Bobbie’s Corner – Nasty Ned

Friends, fans and family, I bring to you this month, Nasty Ned, harmonica player extraordinaire.  Ned and I met via the Internet by way of the Cruiz Brother’s Blues Band of Hot Springs, Arkansas.  Since we both are harmonica specialist we became fast friends.  Internet Land, I bring you, none other than radio personality and blues artist, Nasty Ned.  

 

 

Q. What inspired you to play the blues? What age did you begin playing instruments of music?I’m not sure how to explain what inspired me to play the blues. I think, somehow, it was always in me. From day one my father sang songs and played the radio. But one time, in 1958, we were working in the yard together listening to the radio from an open window, when I suddenly heard something that sounded like nothing I’d ever heard before. It captured me. I froze to this warm groove that somehow began to feel familiar. I was six years old at the time and that was obviously a blues that found it’s way to mainstream radio, but I connected that day. It was my first “feel it in your gut” life experience. I recall it today like it was yesterday – like it was always with me.

A.

In the winter of ‘64, 11 years old, I’m walking to school with a transistor radio and I hear Slim Harpo’s “Scratch My Back” right behind the Beatles’ “Love Me Do” and I got hooked immediately on the harp. And when I opened my mouth to sing, and I could, I knew then what I wanted to do. So I saved lunch money and bought my first Marine Band harmonica for $2.50, and laid down “Autumn Leaves” and the baritone sax I had been playing in school since age eight.

By ‘66 I was fronting my own little band and wound up on TV with the Chiffons in Newark, NJ.

From there, I was all in! I started digging deep for the roots of rock and soul and found Muddy, Wolf and Sonny Boy. Then, when I heard Paul Butterfield, it all came together for me. That was the beginning of my journey with the blues.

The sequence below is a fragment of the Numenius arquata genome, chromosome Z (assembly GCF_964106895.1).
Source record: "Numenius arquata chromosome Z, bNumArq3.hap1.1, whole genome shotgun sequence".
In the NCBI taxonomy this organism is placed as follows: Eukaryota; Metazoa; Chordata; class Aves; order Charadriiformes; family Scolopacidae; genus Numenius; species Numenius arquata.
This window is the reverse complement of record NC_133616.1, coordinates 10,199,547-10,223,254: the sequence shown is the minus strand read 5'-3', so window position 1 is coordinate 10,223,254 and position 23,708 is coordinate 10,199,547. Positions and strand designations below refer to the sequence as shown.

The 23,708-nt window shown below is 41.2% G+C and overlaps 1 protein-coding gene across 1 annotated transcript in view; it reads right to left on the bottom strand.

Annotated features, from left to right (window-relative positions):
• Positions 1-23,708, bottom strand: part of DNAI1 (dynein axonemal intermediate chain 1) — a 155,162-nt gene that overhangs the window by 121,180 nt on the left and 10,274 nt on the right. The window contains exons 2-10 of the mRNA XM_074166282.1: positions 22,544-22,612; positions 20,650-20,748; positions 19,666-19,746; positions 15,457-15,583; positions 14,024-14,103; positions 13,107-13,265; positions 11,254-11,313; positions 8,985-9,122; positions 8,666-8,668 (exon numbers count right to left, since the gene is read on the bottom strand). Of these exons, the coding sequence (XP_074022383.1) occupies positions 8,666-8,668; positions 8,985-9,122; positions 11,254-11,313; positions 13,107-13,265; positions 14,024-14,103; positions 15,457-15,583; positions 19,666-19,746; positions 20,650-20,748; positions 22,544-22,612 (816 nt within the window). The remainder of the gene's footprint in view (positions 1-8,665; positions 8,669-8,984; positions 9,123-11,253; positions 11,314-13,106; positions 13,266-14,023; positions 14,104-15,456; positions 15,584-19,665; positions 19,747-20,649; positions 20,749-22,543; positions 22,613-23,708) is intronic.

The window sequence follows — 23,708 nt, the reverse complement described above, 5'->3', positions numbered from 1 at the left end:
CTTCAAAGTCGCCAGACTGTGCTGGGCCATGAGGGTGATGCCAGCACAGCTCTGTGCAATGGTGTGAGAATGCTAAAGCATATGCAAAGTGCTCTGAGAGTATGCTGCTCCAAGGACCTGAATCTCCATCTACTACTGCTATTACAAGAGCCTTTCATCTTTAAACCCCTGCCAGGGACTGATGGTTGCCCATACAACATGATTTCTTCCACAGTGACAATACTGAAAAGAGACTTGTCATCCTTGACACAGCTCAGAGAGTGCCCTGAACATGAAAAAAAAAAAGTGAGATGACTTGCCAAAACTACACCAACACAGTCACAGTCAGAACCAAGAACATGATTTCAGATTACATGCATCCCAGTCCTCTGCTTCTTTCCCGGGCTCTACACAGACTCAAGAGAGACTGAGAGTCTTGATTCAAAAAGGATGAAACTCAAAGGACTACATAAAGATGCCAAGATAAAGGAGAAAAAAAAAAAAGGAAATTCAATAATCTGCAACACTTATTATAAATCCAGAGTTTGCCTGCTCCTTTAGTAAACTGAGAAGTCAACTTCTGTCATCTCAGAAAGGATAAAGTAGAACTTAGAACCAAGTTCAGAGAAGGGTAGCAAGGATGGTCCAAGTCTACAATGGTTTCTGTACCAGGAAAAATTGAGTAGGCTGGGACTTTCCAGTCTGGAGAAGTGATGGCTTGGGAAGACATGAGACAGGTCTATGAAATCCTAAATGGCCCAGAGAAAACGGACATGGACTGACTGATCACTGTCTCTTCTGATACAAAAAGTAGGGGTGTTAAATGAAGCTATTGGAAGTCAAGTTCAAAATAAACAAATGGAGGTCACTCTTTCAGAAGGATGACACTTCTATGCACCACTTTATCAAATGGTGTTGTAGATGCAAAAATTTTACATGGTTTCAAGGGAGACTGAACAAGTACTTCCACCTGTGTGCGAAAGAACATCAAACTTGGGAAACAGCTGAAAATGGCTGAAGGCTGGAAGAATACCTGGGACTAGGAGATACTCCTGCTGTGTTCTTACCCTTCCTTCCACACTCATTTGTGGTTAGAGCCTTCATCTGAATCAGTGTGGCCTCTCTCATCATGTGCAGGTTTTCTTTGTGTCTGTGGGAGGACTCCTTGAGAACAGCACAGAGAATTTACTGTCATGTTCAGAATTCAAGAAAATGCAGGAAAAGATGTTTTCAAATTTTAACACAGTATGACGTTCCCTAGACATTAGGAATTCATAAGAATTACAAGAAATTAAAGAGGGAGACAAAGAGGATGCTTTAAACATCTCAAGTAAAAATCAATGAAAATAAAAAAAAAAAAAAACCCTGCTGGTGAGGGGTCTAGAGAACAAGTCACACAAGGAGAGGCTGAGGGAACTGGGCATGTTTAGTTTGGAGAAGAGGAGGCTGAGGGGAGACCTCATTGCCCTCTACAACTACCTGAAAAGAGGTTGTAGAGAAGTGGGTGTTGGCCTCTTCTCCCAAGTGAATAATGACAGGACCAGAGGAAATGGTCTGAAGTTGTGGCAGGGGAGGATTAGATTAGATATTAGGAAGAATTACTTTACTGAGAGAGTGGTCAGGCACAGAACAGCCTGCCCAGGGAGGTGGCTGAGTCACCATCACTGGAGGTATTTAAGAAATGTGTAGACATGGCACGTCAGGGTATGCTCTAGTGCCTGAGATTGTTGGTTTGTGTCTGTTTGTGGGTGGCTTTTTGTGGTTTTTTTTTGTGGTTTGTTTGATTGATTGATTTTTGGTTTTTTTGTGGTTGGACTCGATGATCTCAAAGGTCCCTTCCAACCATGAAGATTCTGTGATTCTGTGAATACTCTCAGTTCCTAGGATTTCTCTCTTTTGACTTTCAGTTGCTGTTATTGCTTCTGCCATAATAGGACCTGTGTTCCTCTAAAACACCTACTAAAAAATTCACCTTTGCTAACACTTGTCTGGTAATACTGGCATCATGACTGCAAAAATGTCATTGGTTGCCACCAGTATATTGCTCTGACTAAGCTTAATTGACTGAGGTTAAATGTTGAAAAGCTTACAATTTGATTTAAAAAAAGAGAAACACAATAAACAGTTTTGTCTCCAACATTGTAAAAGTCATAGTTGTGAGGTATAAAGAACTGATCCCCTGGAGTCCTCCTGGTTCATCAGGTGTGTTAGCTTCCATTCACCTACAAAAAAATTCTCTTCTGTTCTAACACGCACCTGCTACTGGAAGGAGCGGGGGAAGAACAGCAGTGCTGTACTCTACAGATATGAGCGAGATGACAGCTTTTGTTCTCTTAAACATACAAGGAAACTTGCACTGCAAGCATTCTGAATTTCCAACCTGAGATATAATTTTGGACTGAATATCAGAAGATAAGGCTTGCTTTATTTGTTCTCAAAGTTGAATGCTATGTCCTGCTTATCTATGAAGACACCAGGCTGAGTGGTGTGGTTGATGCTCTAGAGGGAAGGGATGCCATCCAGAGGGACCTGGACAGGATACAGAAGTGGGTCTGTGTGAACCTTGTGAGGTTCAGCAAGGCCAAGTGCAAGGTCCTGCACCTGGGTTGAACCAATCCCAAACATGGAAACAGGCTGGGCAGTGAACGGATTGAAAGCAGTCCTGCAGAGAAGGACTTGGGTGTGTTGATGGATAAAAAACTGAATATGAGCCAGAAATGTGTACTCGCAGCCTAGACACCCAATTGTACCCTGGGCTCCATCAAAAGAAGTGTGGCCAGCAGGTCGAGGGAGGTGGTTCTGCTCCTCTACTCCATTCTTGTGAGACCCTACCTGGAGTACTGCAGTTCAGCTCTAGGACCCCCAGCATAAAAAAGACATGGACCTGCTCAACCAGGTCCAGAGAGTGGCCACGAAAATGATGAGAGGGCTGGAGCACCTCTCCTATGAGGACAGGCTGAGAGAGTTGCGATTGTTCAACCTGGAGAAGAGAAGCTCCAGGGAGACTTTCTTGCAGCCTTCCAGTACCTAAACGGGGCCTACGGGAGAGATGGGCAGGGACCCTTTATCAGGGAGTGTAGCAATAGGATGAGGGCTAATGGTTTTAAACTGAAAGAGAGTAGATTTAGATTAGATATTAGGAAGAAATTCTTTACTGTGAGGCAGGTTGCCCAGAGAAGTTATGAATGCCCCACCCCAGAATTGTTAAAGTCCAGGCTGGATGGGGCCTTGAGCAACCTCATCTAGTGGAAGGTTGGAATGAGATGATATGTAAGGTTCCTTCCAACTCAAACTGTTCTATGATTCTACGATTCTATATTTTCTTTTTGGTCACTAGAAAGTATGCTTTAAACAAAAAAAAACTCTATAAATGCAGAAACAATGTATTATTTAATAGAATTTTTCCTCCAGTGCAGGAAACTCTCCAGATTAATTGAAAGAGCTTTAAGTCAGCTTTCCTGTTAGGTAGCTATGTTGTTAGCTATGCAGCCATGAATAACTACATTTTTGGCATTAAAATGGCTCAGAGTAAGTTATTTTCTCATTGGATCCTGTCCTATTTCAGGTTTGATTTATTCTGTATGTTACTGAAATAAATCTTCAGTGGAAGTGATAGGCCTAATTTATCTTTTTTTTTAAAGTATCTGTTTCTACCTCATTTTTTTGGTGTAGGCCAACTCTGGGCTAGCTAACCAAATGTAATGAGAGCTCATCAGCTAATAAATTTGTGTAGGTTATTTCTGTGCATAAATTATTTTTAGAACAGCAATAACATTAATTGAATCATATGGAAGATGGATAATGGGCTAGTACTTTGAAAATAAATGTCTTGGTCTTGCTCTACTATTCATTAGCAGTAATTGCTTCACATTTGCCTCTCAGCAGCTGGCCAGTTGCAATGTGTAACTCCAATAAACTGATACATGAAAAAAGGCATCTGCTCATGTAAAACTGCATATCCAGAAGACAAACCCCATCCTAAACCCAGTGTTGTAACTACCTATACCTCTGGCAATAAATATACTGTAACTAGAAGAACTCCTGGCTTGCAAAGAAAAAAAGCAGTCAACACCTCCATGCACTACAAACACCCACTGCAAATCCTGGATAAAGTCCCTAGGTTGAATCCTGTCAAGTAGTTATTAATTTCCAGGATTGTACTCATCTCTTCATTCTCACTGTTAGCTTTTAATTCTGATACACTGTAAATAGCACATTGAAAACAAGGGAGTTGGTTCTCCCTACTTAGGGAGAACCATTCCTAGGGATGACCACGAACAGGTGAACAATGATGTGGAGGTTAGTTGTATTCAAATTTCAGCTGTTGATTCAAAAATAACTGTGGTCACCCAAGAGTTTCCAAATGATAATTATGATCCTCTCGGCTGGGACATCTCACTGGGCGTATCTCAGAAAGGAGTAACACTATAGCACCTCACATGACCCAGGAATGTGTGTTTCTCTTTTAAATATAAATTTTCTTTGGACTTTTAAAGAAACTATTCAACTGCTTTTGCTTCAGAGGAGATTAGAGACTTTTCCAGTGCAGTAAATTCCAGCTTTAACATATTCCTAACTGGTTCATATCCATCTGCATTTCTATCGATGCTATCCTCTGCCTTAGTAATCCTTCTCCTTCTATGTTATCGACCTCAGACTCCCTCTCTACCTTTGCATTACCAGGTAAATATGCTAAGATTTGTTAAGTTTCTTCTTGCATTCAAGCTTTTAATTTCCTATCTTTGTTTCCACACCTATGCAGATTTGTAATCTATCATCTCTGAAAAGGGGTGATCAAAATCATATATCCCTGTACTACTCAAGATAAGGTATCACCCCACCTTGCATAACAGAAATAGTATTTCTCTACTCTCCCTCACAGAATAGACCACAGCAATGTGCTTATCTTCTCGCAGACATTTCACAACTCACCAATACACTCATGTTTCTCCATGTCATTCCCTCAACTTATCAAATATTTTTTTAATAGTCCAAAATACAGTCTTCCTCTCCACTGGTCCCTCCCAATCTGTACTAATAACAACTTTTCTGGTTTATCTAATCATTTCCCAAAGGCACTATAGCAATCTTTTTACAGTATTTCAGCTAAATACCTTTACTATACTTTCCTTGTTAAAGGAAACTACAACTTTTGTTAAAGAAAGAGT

Q. How long did it take to learn each instrument you play?

Well, I started playing guitar and drums around that same time too, but I still play them much like I did then. The blues harp came fast. I couldn’t keep it out of my mouth. I played until my lips bled. I excelled at what came natural, but still today struggle with what does not.

And I still think about the sound in the yard that day and how shoutin’ and harpin’ came natural… but maybe that’s a theoretical discussion for another day.

 

Q. Are you an independent musician or are you signed with a major recording label?

A. I am independent but currently signed for one album with American Showplace Music, a small record label and publishing group I am a partner in. My new album ROOTS 52 is scheduled for a fall release 2009.

Q. Tell us some of the best places you have entertained with your music.

A. I’ve played a lot of great places and my share of dives, hell-holes and street corners too. Some of the most fun times were on the streets in the French Quarter in New Orleans where I made enough money each day to take me to the next. Later, there was Newport Blues Café in Rhode Island with Jim Weider; BB King’s NYC; C.H.I.C.A.G.O. BLUES, NYC; The Stone Pony in Asbury Park; The Rhythm Room Phoenix, AZ with HoneyBoy Dupree; the old Lone Star Café, NYC with Albert King; and one very special rainy afternoon at Walter Reed Army Medical Center with a harmonica and a group of wounded warriors – and my daughter, son-in-law and beautiful grandson in attendance.

Q. What effect has the economy had on you and your music career if any?

 

 

 

A. Well, less money is less money all around, and the musician usually gets the short end, but everybody is squeezed in a failing economy. Less money is being spent on entertainment. Venues have closed. But what has most changed in music is the way it is consumed today. And it seems people who believe it should be paid for are in the minority. The retail experience is now gone. No more Sam Goody’s or Tower Records. CDs are for servicing radio and selling at gigs. The artist is adjusting. The entire business of music is still adjusting to the new landscape. Nobody really knows where it’s going. I think artists have to work to build relationships with the fans who really dig their music. The realization for me, that music is now niche, is made clear by the fact that it sadly no longer drives modern culture, technology does.